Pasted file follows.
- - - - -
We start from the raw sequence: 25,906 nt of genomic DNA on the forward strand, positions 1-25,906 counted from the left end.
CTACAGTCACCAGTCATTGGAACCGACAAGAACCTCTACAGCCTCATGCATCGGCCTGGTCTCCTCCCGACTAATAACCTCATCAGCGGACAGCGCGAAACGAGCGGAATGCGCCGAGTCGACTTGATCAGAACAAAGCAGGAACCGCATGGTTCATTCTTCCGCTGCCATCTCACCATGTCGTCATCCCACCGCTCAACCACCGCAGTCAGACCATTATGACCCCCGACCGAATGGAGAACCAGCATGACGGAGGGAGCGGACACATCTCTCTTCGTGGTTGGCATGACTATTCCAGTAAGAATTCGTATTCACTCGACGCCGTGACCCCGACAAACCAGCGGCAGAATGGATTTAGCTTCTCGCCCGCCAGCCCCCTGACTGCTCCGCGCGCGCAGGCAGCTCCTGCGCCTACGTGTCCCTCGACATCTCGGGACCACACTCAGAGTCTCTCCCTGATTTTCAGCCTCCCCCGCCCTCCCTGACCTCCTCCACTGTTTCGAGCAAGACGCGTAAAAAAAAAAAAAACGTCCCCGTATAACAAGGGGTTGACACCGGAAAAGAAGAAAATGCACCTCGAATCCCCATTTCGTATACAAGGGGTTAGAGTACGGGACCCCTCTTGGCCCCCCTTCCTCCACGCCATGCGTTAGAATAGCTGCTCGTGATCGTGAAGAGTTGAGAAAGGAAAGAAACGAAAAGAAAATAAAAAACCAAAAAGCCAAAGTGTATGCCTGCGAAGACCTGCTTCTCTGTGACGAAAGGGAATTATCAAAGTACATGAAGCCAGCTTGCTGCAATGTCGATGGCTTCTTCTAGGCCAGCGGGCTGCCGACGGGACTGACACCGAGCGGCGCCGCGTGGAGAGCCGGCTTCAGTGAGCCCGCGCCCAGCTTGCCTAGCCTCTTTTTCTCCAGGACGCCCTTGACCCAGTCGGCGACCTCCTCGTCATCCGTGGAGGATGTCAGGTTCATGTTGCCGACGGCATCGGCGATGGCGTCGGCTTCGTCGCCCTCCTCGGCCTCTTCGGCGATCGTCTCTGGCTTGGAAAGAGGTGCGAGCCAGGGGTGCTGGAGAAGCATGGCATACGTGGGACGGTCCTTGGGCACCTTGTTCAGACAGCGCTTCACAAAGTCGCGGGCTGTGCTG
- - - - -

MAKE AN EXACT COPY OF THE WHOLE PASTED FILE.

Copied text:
We start from the raw sequence: 25,906 nt of genomic DNA on the forward strand, positions 1-25,906 counted from the left end.
CTACAGTCACCAGTCATTGGAACCGACAAGAACCTCTACAGCCTCATGCATCGGCCTGGTCTCCTCCCGACTAATAACCTCATCAGCGGACAGCGCGAAACGAGCGGAATGCGCCGAGTCGACTTGATCAGAACAAAGCAGGAACCGCATGGTTCATTCTTCCGCTGCCATCTCACCATGTCGTCATCCCACCGCTCAACCACCGCAGTCAGACCATTATGACCCCCGACCGAATGGAGAACCAGCATGACGGAGGGAGCGGACACATCTCTCTTCGTGGTTGGCATGACTATTCCAGTAAGAATTCGTATTCACTCGACGCCGTGACCCCGACAAACCAGCGGCAGAATGGATTTAGCTTCTCGCCCGCCAGCCCCCTGACTGCTCCGCGCGCGCAGGCAGCTCCTGCGCCTACGTGTCCCTCGACATCTCGGGACCACACTCAGAGTCTCTCCCTGATTTTCAGCCTCCCCCGCCCTCCCTGACCTCCTCCACTGTTTCGAGCAAGACGCGTAAAAAAAAAAAAAACGTCCCCGTATAACAAGGGGTTGACACCGGAAAAGAAGAAAATGCACCTCGAATCCCCATTTCGTATACAAGGGGTTAGAGTACGGGACCCCTCTTGGCCCCCCTTCCTCCACGCCATGCGTTAGAATAGCTGCTCGTGATCGTGAAGAGTTGAGAAAGGAAAGAAACGAAAAGAAAATAAAAAACCAAAAAGCCAAAGTGTATGCCTGCGAAGACCTGCTTCTCTGTGACGAAAGGGAATTATCAAAGTACATGAAGCCAGCTTGCTGCAATGTCGATGGCTTCTTCTAGGCCAGCGGGCTGCCGACGGGACTGACACCGAGCGGCGCCGCGTGGAGAGCCGGCTTCAGTGAGCCCGCGCCCAGCTTGCCTAGCCTCTTTTTCTCCAGGACGCCCTTGACCCAGTCGGCGACCTCCTCGTCATCCGTGGAGGATGTCAGGTTCATGTTGCCGACGGCATCGGCGATGGCGTCGGCTTCGTCGCCCTCCTCGGCCTCTTCGGCGATCGTCTCTGGCTTGGAAAGAGGTGCGAGCCAGGGGTGCTGGAGAAGCATGGCATACGTGGGACGGTCCTTGGGCACCTTGTTCAGACAGCGCTTCACAAAGTCGCGGGCTGTGCTG